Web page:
How can youths make it abroad?
It is only when they pass through formal education over there and can be gainfully employed. That is when they will get paid, aside from that, life abroad is not rosy. Some of the positive you heard or watch on social media are not real. People pass through lots hassles to get breakthrough oversea not under one year or two.  Life abroad is not bed of roses. You must spend exorbitantly for all the facilities you use abroad. I want to warn our young people to steer clear of the abroad fever. They should think of how to make it in Nigeria because our country is blessed and focus on their future.

What is the experience of the Libyan returnees like?
Many of the victims described their experience in Libya as awful and animalistic. We had the case of a returnee who was a youth leader, named Chuks Odiase, from Ika North East Local Government Area and a relative of the Commissioner of Economic Planning, Kingsley Emu. He has been part of YAGEP and other programmes of the state government. The government spent over N2 million to train him under the state’s youth empowerment programme. After that, they gave him excess of N2.5 million to buy starter packs and poultry cage. He sold all the equipment and took off to the land of the unknown. He squandered all the money and ran to Libya.
Today, he was deported to Nigeria with nothing to show for it. Another returnee named Lucky Oyibo disclosed to us that the amount of money some of them spent on the trip is in excess of N1.5 million. As illegal immigrants, they were forced to pay over N700,000 to cross the sea. The Arabs forced them to call their people in Nigeria to send money. So they kept calling their families and friends for help. A lot of unsavoury things happened to them. Many died in the sea, others in prisons, and many died in the desert because they had no water. They had to drink urine.
Lucky told us, ‘They keep hitting us on our head and legs so that we can slowly die and they will remove our organs, especially Kidney and other organs useful to them. Many people come to buy organs from them. Many people were starved to death. We were fed with addictive foods inside the prison. The Arab people killed Nigerians like chickens. They took us as animals because we were looking for greener pastures. Many Nigerians are still in underground prison in Libya.’ He said the Libyans do not allow the Nigerian ambassador there to see them.

What can you say about the return of Nigerians who embarked on a journey to Europe or America through Libya and Morocco?
The journey was a tough one. Many of them lost their lives. Some of them are paralyzed   because of the suffering they passed through in the hands of Libyans. So, it was like a dream come true to many of the returnees who passed through hell in the hands of Libyans. Do you know the European Union paid Libya some amount of money for them to start deporting people? Presently, we have over 5,500 Nigerians in Libya and the present returnees were among the 5,500 persons rescued by the high-powered delegation of the Federal Government under the auspices of the European Union (EU) in conjunction with the National Agency for the Prohibition of Trafficking in Persons. I was among those who received the first set of the returnee at the Port Harcourt International Airport. The journey to their return started over a year ago. The federal government sent a high-powered delegation led by the Minister of Foreign Affairs, Geoffrey Onyema to Libya and the team to negotiate with Libyan authorities to bring back Nigerians who were being used as slaves. Onyema explained that they found Libya to be a failed country and most Nigerians in Libya were trapped by different militant camps and used for slave work. These Nigerians had to be negotiated for.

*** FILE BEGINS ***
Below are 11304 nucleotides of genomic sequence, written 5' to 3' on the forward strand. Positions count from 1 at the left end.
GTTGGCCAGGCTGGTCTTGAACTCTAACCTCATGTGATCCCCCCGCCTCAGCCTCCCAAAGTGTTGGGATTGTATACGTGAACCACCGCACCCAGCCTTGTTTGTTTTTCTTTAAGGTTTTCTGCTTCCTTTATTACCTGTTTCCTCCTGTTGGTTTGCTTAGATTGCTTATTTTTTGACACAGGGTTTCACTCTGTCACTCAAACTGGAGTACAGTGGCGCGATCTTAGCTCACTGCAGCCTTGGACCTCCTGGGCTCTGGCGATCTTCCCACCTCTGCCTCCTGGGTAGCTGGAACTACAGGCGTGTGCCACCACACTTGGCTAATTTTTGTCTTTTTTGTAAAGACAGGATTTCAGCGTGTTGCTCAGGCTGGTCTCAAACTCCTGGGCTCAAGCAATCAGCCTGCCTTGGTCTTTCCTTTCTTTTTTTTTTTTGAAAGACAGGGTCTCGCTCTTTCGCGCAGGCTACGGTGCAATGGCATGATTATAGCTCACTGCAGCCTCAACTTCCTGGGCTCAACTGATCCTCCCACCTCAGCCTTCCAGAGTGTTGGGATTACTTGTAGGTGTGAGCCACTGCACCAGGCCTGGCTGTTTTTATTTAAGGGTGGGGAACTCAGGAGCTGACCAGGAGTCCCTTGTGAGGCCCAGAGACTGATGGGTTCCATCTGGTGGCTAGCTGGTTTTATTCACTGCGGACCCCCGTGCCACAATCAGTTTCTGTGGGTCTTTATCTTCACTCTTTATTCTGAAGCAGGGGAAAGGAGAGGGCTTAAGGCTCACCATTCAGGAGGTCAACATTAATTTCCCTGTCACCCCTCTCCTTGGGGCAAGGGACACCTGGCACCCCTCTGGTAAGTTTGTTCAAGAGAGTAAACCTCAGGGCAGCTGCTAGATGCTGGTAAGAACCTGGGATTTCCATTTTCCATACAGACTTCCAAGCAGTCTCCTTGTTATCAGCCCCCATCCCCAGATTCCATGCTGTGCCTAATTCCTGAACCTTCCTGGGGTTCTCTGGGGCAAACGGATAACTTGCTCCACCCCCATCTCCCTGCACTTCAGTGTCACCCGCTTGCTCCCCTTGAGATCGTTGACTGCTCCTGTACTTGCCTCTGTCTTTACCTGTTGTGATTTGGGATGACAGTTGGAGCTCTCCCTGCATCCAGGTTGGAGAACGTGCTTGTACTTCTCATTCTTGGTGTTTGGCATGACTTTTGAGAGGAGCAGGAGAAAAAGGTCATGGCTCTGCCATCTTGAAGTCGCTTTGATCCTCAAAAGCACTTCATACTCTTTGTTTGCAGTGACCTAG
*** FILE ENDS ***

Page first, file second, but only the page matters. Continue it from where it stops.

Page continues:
Presently, the FG has been able to successfully negotiate for 5,035 Nigerians. This is the first time the FG is directly involved in evacuation of Nigerians trapped in Libya. Prior to this time, the IOM (International Organization for Migration) and EU had conducted and still conduct evacuations. When it comes to human welfare, it transcends party affiliation, tribe, gender and tongue. I thank God for the Federal Government’s commitment to return all stranded Nigerians in Libya. The Minister and his team made it clear to the Libyan government that they wanted to see all Nigerians in that country. They insisted on searching all the prisons. The (Libyans) are signatories to international conventions and we expected them to have control of those who guard our children.
Are you working alone on this mission?
No; I am working with the Commissioner for Special Duties, Ernest Ogwezzy, Commissioner for Economic Planning, Kingsley Emu, the Commissioner for Women Affairs, Omotshola Williams, the Directorate on Orientation and the Secretary to the State Government, Festus Agas. I am not alone on this mission.

What is the state doing to prevent a situation like this from happening in the future?
We already have an empowerment programme in the state for all youths. As long as you are a Deltan; it is known as Skills Training and Entrepreneurship Programme (STEP) and Youth Agricultural and Entrepreneurship Programme (YAGEP). There are jingles on radio stations and adverts in newspapers for Delta youths to key into this programme. We always advise them to register for the programme.  We want the youths to take advantage of Governor Okowa’s administration’s job and wealth creation opportunities to turn their fortunes around for the better. The governor promised that the returnees would be rehabilitated before linking them with their respective families within the communities where they are expected to be ambassadors to discourage international trips through illegal routes.